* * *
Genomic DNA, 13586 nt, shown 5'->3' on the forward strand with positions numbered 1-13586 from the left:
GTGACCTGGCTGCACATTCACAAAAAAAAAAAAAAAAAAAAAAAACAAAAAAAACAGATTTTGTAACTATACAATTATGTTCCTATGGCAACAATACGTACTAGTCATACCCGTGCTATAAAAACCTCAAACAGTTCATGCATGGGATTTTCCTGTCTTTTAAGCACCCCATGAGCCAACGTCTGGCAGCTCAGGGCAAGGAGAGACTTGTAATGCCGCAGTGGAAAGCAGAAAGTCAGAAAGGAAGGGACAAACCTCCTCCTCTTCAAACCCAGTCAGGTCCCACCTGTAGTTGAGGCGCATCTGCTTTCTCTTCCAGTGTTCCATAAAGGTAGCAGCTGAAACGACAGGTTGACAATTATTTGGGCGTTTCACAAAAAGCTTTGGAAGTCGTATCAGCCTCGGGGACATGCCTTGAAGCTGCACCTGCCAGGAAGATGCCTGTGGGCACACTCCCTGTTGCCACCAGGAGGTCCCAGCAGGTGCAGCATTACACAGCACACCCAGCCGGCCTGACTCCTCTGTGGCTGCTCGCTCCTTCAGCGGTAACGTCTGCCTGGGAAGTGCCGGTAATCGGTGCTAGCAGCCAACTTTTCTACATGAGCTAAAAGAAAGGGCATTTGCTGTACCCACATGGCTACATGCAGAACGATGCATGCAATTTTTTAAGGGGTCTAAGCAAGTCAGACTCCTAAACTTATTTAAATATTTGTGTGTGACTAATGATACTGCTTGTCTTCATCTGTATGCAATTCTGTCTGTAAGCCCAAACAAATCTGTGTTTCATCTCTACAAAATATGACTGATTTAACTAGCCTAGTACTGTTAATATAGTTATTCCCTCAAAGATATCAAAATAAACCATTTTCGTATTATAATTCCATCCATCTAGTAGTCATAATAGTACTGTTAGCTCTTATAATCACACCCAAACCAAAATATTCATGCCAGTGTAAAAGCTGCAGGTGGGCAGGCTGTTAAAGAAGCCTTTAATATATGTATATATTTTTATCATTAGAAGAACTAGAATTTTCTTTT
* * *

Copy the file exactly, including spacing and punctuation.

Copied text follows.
Genomic DNA, 13586 nt, shown 5'->3' on the forward strand with positions numbered 1-13586 from the left:
GTGACCTGGCTGCACATTCACAAAAAAAAAAAAAAAAAAAAAAAACAAAAAAAACAGATTTTGTAACTATACAATTATGTTCCTATGGCAACAATACGTACTAGTCATACCCGTGCTATAAAAACCTCAAACAGTTCATGCATGGGATTTTCCTGTCTTTTAAGCACCCCATGAGCCAACGTCTGGCAGCTCAGGGCAAGGAGAGACTTGTAATGCCGCAGTGGAAAGCAGAAAGTCAGAAAGGAAGGGACAAACCTCCTCCTCTTCAAACCCAGTCAGGTCCCACCTGTAGTTGAGGCGCATCTGCTTTCTCTTCCAGTGTTCCATAAAGGTAGCAGCTGAAACGACAGGTTGACAATTATTTGGGCGTTTCACAAAAAGCTTTGGAAGTCGTATCAGCCTCGGGGACATGCCTTGAAGCTGCACCTGCCAGGAAGATGCCTGTGGGCACACTCCCTGTTGCCACCAGGAGGTCCCAGCAGGTGCAGCATTACACAGCACACCCAGCCGGCCTGACTCCTCTGTGGCTGCTCGCTCCTTCAGCGGTAACGTCTGCCTGGGAAGTGCCGGTAATCGGTGCTAGCAGCCAACTTTTCTACATGAGCTAAAAGAAAGGGCATTTGCTGTACCCACATGGCTACATGCAGAACGATGCATGCAATTTTTTAAGGGGTCTAAGCAAGTCAGACTCCTAAACTTATTTAAATATTTGTGTGTGACTAATGATACTGCTTGTCTTCATCTGTATGCAATTCTGTCTGTAAGCCCAAACAAATCTGTGTTTCATCTCTACAAAATATGACTGATTTAACTAGCCTAGTACTGTTAATATAGTTATTCCCTCAAAGATATCAAAATAAACCATTTTCGTATTATAATTCCATCCATCTAGTAGTCATAATAGTACTGTTAGCTCTTATAATCACACCCAAACCAAAATATTCATGCCAGTGTAAAAGCTGCAGGTGGGCAGGCTGTTAAAGAAGCCTTTAATATATGTATATATTTTTATCATTAGAAGAACTAGAATTTTCTTTT